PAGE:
India might have to wait longer to sign a Bilateral Investment Treaty or BIT with the US than what its officials believe. Commerce Minister Anand Sharma was quoted in the Indian and the US media last month, saying negotiations between the two countries on the treaty were nearly complete.
However, a US trade official who asked, requesting anonymity, told Business Standard that Sharma’s description of the status of BIT negotiations was “not accurate”. The official said the US-India BIT negotiations were started in 2008 and the first round of talks were held in August 2009. “We look forward to resuming technical discussions of the BIT shortly.”
In an exclusive interview, US Trade Representative Ron Kirk also sounded cautious on the prospects of a speedy conclusion. He said the two countries had agreed at the ministerial level to resume technical discussions on the “possibility” of a BIT and expected to begin talks in the “very near future”.
In an interview during his visit to Washington, DC, last month, Sharma had told this correspondent that two rounds of talks on the BIT would be completed before the next round of the bilateral Trade Policy Forum to be co-chaired by him and Kirk next January.
The BIT is expected to protect US investments abroad and provide incentives for investments from partner countries coming to the US. The US has BITs in force with 40 countries.
US President Barack Obama’s administration is currently engaged in an open-ended internal review of its model BIT text, last updated in 2004. Officials at the USTR and the State Department, which co-lead the BIT programme, did not say when the review would be completed or whether the US could sign a new BIT before the review process was over.
The US trade official, said on the condition of anonymity that the administration was working to complete an update of the US model BIT, which would serve as a framework for future treaties. “In the meantime, the state department and the office of the US trade representative continue technical talks with current negotiation partners, including India,” the official added.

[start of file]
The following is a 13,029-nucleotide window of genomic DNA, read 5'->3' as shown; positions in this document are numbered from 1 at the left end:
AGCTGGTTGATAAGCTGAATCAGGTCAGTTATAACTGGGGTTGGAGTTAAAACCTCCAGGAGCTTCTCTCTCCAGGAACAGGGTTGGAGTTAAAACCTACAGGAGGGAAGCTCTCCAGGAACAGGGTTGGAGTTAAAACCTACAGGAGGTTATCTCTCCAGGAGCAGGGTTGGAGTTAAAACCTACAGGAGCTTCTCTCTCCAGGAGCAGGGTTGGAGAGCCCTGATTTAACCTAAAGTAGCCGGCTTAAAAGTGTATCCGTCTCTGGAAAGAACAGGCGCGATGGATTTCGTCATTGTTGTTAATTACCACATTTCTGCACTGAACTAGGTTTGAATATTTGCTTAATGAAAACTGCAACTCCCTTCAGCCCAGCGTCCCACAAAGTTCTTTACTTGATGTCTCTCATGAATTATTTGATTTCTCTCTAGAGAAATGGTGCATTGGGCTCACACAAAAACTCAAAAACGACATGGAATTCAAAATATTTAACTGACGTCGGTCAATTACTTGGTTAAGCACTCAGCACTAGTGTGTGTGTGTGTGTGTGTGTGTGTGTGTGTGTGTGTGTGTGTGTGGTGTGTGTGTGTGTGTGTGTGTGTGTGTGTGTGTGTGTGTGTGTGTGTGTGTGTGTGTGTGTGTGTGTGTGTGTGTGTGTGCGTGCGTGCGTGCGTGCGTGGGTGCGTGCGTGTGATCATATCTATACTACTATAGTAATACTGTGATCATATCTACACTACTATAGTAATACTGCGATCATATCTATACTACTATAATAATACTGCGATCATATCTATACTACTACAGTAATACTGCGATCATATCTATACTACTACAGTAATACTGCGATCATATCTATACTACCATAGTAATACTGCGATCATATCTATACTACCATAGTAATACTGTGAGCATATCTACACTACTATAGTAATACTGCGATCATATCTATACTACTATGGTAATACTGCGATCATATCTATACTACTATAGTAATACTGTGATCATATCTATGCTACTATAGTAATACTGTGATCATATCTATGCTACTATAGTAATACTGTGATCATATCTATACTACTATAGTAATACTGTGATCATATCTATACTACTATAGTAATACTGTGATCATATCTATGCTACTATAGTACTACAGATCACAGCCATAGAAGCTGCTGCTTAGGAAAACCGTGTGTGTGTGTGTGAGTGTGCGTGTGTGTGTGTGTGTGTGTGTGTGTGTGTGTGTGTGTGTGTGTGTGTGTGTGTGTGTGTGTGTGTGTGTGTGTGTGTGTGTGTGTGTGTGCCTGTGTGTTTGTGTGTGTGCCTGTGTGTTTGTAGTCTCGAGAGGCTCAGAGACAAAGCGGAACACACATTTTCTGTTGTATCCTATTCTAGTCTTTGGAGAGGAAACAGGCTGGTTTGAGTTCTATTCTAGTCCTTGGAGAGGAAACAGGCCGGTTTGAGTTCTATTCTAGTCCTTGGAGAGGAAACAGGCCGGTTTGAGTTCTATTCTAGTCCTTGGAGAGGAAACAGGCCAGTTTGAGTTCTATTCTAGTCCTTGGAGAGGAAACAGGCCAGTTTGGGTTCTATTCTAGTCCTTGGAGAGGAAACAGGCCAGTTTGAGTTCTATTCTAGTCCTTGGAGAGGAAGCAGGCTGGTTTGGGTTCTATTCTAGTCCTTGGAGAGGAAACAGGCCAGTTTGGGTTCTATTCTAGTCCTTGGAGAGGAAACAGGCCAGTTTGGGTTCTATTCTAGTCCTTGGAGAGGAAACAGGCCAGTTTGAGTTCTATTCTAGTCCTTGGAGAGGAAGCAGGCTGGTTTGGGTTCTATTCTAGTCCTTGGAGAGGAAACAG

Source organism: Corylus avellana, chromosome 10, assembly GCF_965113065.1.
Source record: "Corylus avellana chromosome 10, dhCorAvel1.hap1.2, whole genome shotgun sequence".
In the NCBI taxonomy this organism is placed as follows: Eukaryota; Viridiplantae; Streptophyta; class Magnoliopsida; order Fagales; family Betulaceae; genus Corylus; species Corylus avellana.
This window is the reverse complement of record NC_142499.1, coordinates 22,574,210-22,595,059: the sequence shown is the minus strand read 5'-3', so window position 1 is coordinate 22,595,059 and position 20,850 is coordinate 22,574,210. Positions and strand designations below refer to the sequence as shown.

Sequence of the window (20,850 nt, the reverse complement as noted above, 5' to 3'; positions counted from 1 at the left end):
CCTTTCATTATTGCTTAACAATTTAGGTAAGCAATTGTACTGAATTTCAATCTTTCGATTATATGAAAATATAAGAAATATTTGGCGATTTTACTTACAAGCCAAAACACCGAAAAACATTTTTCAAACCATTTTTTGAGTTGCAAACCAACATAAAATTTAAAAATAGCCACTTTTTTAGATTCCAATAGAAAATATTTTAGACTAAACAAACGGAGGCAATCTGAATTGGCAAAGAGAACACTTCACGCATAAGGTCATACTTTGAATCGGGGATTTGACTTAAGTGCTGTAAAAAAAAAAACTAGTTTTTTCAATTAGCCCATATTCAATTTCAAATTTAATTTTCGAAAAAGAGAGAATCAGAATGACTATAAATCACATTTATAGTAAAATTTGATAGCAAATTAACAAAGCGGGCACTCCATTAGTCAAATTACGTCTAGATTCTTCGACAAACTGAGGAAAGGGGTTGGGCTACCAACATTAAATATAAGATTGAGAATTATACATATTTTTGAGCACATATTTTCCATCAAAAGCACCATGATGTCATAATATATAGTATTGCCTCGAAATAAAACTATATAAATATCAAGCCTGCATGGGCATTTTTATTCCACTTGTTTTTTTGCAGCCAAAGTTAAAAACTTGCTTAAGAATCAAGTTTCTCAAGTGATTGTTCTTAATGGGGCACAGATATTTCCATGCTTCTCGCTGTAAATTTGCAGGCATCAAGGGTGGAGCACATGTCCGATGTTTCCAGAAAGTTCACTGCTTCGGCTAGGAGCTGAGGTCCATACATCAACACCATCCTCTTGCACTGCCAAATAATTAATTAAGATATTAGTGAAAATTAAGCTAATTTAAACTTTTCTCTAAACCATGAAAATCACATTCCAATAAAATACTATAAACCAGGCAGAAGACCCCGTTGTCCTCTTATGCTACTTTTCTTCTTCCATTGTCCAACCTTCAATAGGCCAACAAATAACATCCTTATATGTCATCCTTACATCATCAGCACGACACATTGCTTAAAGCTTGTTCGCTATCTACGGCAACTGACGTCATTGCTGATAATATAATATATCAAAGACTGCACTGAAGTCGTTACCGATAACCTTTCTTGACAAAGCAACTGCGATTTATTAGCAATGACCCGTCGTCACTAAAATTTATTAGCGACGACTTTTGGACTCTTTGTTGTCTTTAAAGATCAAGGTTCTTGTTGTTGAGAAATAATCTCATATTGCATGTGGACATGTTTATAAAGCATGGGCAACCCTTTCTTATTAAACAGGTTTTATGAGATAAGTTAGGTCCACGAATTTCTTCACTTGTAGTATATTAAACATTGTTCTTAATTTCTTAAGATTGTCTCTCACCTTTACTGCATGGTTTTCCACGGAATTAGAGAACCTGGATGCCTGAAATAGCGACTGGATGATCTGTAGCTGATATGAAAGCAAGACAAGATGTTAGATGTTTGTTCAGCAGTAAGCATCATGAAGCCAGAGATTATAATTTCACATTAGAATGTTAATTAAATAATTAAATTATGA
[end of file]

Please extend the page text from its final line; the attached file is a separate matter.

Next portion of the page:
Kirk suggested in the interview that the completion of the review might not be imminent. He acknowledged the “importance of moving forward with the BIT review and programme,” but pointed out: “The Administration has received a large amount of input from the full range of stakeholders regarding many important issues in the model BIT. We want to ensure that we have a full opportunity to carefully consider all such input before completing the review.”
American trade officials acknowledge that a BIT with India would “deepen our economic relationship and improve investor confidence for both US and Indian investors”. The US India Business Council or USIBC has been strongly lobbying for a BIT with India on these grounds.
However, as USIBC President Ron Somers pointed out, Free Trade Agreements with South Korea, Colombia and Panama are already waiting for approval on Capitol Hill. The BIT review is unlikely to take precedence over these FTAs, which have been opposed by some labour groups, but are expected to be cleared by the US House and Senate later this month.
It is believed the White House is also holding back on submitting a revised model BIT with recommended changes due to concerns about disrupting progress of the three FTAs. Somers said
it was possible that the new text for the model BIT could be approved after the three FTAs were passed. “However,” he added, “a worst-case scenario could halt model BIT approval until after the 2012 elections” in the US.
The USIBC is urging quick action from the US government, pointing out that India is moving forward on trade agreements with other countries. “US firms will find themselves competitively disadvantaged unless we move forward with India also,” said Somers. “With a flagging world economy exhibiting sluggish growth, time is of the essence.”
He also believes the needs of the India-US economic relationship have already outgrown the framework of a BIT, and argues the two countries should develop an economic cooperation arrangement that leapfrogs the treaty. “Is a BIT ambitious enough?” asks Somers.
But it appears even the BIT may prove too ambitious at the current pace of progress.